Don’t overlook the number one way people share

Facebook and Twitter get a lot of buzz, but in reality, 80 to 82 percent of all shares on the web occur from users copying and pasting text. This activity is often referred to as “dark social” since marketers and publishers don’t have an easy way to track it unless they use a third-party tool like Po.st. Advanced sharing platforms can track not only how many users are sharing text from certain articles or product pages, but also which keywords they are sharing. This keyword information can help inform your SEO and SEM efforts in addition to offering unique consumer insights.

Another strategy to gain access to dark social activity is to include a link-back to the page where the text originated, driving users back to your website. This way, when the content is shared by the copy-and-paste method, friends who see the shared text know that it came from your owned or earned media.

For example, on our own blog we put thoughtful consideration into the share functionality around our copy-and-paste tracking. When a user highlights then copies and pastes any portion of text on our articles, a customized “read more” attribution link and text is added underneath:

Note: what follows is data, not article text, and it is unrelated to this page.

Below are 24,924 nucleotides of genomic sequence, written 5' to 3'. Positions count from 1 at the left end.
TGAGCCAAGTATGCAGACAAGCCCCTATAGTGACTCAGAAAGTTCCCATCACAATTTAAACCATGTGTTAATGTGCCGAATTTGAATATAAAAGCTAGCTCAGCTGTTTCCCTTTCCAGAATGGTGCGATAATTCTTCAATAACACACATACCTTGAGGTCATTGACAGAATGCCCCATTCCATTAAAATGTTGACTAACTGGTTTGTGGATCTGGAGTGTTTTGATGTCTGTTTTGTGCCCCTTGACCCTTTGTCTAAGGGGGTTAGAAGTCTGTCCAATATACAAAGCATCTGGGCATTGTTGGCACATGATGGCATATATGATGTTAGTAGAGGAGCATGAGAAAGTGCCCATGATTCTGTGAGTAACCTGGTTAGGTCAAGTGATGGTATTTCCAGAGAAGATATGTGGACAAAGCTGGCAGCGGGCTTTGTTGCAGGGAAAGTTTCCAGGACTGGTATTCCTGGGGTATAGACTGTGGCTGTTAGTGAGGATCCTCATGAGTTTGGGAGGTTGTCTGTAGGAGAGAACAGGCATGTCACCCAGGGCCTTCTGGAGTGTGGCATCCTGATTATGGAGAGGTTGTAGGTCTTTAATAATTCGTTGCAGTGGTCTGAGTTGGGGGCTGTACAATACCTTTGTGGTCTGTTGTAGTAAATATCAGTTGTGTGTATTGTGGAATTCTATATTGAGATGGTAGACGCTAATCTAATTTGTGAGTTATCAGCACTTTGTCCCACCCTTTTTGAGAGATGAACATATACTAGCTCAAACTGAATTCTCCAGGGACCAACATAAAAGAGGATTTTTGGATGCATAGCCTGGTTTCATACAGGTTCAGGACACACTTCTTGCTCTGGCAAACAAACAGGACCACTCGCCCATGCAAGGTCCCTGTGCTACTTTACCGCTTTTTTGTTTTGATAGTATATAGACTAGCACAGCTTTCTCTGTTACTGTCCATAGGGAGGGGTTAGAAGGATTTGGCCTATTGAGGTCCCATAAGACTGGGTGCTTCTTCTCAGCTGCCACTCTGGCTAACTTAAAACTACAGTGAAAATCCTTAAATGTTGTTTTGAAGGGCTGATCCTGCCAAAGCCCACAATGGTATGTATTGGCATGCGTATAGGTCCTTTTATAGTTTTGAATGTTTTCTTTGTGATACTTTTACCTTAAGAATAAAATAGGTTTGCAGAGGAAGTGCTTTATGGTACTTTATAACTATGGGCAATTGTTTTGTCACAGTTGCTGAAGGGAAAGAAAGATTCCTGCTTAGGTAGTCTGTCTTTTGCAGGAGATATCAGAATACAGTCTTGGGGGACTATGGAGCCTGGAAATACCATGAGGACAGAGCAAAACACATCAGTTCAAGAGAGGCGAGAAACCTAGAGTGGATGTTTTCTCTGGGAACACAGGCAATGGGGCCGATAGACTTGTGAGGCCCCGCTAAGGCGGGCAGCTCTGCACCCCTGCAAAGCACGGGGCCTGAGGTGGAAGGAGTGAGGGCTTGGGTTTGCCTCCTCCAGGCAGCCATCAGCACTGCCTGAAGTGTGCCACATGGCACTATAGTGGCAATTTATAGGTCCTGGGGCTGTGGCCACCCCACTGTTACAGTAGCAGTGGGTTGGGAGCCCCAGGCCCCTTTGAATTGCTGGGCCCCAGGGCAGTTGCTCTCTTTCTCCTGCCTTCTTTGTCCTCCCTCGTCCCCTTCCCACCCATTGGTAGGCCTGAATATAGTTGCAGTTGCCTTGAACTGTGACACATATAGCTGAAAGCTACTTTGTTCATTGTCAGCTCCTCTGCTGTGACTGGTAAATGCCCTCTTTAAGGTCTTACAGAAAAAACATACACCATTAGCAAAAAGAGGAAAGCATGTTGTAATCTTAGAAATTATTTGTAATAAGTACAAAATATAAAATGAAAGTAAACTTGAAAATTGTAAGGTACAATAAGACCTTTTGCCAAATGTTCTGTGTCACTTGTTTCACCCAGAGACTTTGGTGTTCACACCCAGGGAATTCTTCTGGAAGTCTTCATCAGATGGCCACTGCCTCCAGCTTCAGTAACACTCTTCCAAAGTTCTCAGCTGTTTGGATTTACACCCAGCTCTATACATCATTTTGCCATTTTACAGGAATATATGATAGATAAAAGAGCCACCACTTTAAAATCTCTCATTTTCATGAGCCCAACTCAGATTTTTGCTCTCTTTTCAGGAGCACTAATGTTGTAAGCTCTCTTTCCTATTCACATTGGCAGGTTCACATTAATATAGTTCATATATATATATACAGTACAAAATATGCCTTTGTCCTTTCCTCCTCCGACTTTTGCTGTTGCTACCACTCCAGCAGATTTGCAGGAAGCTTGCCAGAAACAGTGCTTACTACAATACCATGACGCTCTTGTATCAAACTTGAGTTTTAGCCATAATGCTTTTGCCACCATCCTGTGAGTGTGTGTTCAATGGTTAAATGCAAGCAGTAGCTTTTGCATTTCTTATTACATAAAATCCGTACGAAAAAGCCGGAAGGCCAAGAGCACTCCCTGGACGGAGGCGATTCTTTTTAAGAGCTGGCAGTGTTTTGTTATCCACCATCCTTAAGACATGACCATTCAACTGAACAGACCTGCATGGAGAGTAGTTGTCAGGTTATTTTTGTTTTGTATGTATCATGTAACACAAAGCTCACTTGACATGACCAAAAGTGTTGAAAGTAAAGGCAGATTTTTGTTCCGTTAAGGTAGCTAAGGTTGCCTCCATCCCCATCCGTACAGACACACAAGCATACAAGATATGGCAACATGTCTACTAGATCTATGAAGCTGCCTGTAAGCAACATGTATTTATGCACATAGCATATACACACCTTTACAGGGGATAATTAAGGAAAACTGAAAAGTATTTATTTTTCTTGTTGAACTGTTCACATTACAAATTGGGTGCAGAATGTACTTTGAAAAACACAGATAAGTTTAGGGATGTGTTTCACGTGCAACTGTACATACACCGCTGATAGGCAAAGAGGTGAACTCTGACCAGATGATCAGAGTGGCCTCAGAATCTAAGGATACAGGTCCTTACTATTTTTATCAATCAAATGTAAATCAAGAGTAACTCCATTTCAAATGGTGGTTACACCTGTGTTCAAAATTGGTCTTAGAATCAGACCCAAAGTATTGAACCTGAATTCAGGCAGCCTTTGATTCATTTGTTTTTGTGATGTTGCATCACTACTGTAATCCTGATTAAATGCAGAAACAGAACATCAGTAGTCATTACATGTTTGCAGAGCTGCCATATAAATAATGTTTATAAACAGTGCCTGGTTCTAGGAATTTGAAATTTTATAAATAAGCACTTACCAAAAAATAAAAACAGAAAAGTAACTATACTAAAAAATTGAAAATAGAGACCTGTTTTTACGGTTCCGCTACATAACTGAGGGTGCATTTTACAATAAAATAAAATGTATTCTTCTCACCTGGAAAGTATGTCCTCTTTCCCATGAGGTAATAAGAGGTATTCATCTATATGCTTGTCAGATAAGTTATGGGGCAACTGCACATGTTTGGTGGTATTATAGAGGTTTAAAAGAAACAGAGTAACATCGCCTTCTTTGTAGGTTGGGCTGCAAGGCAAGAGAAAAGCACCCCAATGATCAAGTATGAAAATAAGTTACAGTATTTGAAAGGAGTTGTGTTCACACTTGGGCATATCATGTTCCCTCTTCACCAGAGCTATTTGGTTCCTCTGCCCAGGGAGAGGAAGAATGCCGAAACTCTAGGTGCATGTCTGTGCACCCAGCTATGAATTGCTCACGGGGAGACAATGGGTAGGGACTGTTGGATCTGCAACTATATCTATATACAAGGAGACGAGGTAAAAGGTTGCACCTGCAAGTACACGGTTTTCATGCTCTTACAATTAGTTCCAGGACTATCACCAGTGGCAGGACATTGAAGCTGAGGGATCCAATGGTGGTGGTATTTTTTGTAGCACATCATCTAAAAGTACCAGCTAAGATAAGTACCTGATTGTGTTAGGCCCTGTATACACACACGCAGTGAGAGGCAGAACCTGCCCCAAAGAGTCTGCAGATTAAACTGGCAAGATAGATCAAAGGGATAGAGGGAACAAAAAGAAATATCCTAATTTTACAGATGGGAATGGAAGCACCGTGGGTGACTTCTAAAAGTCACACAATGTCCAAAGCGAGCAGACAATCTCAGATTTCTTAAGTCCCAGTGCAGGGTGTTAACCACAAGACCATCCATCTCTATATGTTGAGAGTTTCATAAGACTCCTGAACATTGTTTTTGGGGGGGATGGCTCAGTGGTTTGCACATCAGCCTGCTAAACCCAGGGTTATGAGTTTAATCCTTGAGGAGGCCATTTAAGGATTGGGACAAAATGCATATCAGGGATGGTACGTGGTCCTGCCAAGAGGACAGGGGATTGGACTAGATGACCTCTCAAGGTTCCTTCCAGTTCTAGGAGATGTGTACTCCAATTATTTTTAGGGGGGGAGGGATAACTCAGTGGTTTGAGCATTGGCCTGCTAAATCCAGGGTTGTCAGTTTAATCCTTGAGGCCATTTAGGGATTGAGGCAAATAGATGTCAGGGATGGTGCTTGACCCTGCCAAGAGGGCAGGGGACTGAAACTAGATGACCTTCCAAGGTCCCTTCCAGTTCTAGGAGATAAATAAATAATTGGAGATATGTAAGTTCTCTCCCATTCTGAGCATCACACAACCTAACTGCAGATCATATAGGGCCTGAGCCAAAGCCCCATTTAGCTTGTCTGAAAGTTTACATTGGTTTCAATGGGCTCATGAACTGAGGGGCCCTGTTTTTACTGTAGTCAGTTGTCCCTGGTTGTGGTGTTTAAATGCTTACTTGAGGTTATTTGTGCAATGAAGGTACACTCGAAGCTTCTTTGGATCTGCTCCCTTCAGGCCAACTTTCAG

read more-sharing example

Leverage social analytics and virality to boost results

While all marketers want their content to be shared and even go viral, we find there’s often an over-emphasis on outbound performance versus the inbound acquisition results.

Let’s take a look at an example: Say a content marketer looks at the analytics dashboard and sees that Video A drove 2,000 Facebook “likes,” while Video B had 800 Facebook shares, 500 tweets, and 200 Tumblr shares. The content marketer may consider Video A a bigger win because it earned more “likes” than the combined number of shares for Video B. However, looking back at the click-back volume, Video A only drove 150 new viewers to the video, whereas Video B drove 400 new viewers. So Video B actually performed better overall — even though the team was initially more excited about 2,000 “likes.” (And creating and promoting more pieces of content similar to Video B will likely drive more new traffic for the brand.)